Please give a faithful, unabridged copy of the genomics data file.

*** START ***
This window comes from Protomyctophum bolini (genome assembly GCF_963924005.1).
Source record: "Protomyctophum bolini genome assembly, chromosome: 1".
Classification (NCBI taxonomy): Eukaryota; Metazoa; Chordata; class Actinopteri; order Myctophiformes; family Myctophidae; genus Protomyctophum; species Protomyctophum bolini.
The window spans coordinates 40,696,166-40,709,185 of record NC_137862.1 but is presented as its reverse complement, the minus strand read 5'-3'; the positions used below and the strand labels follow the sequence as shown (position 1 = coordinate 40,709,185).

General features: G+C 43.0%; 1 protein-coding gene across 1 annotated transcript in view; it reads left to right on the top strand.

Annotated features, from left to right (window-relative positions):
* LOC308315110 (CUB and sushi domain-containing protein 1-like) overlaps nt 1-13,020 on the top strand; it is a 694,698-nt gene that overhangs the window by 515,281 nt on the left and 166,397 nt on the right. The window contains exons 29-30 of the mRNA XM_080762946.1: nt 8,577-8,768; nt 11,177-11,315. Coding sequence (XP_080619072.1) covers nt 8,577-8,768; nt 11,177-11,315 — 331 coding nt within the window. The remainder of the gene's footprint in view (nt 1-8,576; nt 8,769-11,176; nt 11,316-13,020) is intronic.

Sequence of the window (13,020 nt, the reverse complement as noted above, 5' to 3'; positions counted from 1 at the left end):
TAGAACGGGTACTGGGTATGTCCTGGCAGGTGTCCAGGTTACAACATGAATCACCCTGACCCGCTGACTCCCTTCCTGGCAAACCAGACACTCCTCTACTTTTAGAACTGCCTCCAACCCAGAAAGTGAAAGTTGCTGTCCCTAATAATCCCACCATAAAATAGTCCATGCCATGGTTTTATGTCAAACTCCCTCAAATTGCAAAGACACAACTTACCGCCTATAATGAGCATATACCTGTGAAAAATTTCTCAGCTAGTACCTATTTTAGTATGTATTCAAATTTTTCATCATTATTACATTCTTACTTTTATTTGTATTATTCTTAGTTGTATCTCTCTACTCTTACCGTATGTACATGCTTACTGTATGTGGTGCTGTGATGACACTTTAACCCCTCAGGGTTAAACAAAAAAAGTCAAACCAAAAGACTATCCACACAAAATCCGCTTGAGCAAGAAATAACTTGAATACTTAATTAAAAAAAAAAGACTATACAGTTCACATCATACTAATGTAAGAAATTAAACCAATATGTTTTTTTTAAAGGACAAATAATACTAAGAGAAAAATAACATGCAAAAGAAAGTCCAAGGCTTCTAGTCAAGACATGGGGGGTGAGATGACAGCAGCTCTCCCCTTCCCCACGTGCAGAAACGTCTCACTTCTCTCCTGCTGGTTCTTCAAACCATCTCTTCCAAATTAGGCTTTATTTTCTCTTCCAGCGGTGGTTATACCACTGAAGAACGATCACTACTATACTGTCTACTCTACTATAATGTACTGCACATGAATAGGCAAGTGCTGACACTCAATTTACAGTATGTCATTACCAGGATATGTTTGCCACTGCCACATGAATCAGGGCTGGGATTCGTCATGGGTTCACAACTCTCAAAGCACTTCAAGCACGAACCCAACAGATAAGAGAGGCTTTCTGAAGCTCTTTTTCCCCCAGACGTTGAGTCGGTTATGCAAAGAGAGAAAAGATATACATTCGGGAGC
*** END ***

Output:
This window comes from Protomyctophum bolini (genome assembly GCF_963924005.1).
Source record: "Protomyctophum bolini genome assembly, chromosome: 1".
Classification (NCBI taxonomy): Eukaryota; Metazoa; Chordata; class Actinopteri; order Myctophiformes; family Myctophidae; genus Protomyctophum; species Protomyctophum bolini.
The window spans coordinates 40,696,166-40,709,185 of record NC_137862.1 but is presented as its reverse complement, the minus strand read 5'-3'; the positions used below and the strand labels follow the sequence as shown (position 1 = coordinate 40,709,185).

General features: G+C 43.0%; 1 protein-coding gene across 1 annotated transcript in view; it reads left to right on the top strand.

Annotated features, from left to right (window-relative positions):
* LOC308315110 (CUB and sushi domain-containing protein 1-like) overlaps nt 1-13,020 on the top strand; it is a 694,698-nt gene that overhangs the window by 515,281 nt on the left and 166,397 nt on the right. The window contains exons 29-30 of the mRNA XM_080762946.1: nt 8,577-8,768; nt 11,177-11,315. Coding sequence (XP_080619072.1) covers nt 8,577-8,768; nt 11,177-11,315 — 331 coding nt within the window. The remainder of the gene's footprint in view (nt 1-8,576; nt 8,769-11,176; nt 11,316-13,020) is intronic.

Sequence of the window (13,020 nt, the reverse complement as noted above, 5' to 3'; positions counted from 1 at the left end):
TAGAACGGGTACTGGGTATGTCCTGGCAGGTGTCCAGGTTACAACATGAATCACCCTGACCCGCTGACTCCCTTCCTGGCAAACCAGACACTCCTCTACTTTTAGAACTGCCTCCAACCCAGAAAGTGAAAGTTGCTGTCCCTAATAATCCCACCATAAAATAGTCCATGCCATGGTTTTATGTCAAACTCCCTCAAATTGCAAAGACACAACTTACCGCCTATAATGAGCATATACCTGTGAAAAATTTCTCAGCTAGTACCTATTTTAGTATGTATTCAAATTTTTCATCATTATTACATTCTTACTTTTATTTGTATTATTCTTAGTTGTATCTCTCTACTCTTACCGTATGTACATGCTTACTGTATGTGGTGCTGTGATGACACTTTAACCCCTCAGGGTTAAACAAAAAAAGTCAAACCAAAAGACTATCCACACAAAATCCGCTTGAGCAAGAAATAACTTGAATACTTAATTAAAAAAAAAAGACTATACAGTTCACATCATACTAATGTAAGAAATTAAACCAATATGTTTTTTTTAAAGGACAAATAATACTAAGAGAAAAATAACATGCAAAAGAAAGTCCAAGGCTTCTAGTCAAGACATGGGGGGTGAGATGACAGCAGCTCTCCCCTTCCCCACGTGCAGAAACGTCTCACTTCTCTCCTGCTGGTTCTTCAAACCATCTCTTCCAAATTAGGCTTTATTTTCTCTTCCAGCGGTGGTTATACCACTGAAGAACGATCACTACTATACTGTCTACTCTACTATAATGTACTGCACATGAATAGGCAAGTGCTGACACTCAATTTACAGTATGTCATTACCAGGATATGTTTGCCACTGCCACATGAATCAGGGCTGGGATTCGTCATGGGTTCACAACTCTCAAAGCACTTCAAGCACGAACCCAACAGATAAGAGAGGCTTTCTGAAGCTCTTTTTCCCCCAGACGTTGAGTCGGTTATGCAAAGAGAGAAAAGATATACATTCGGGAGC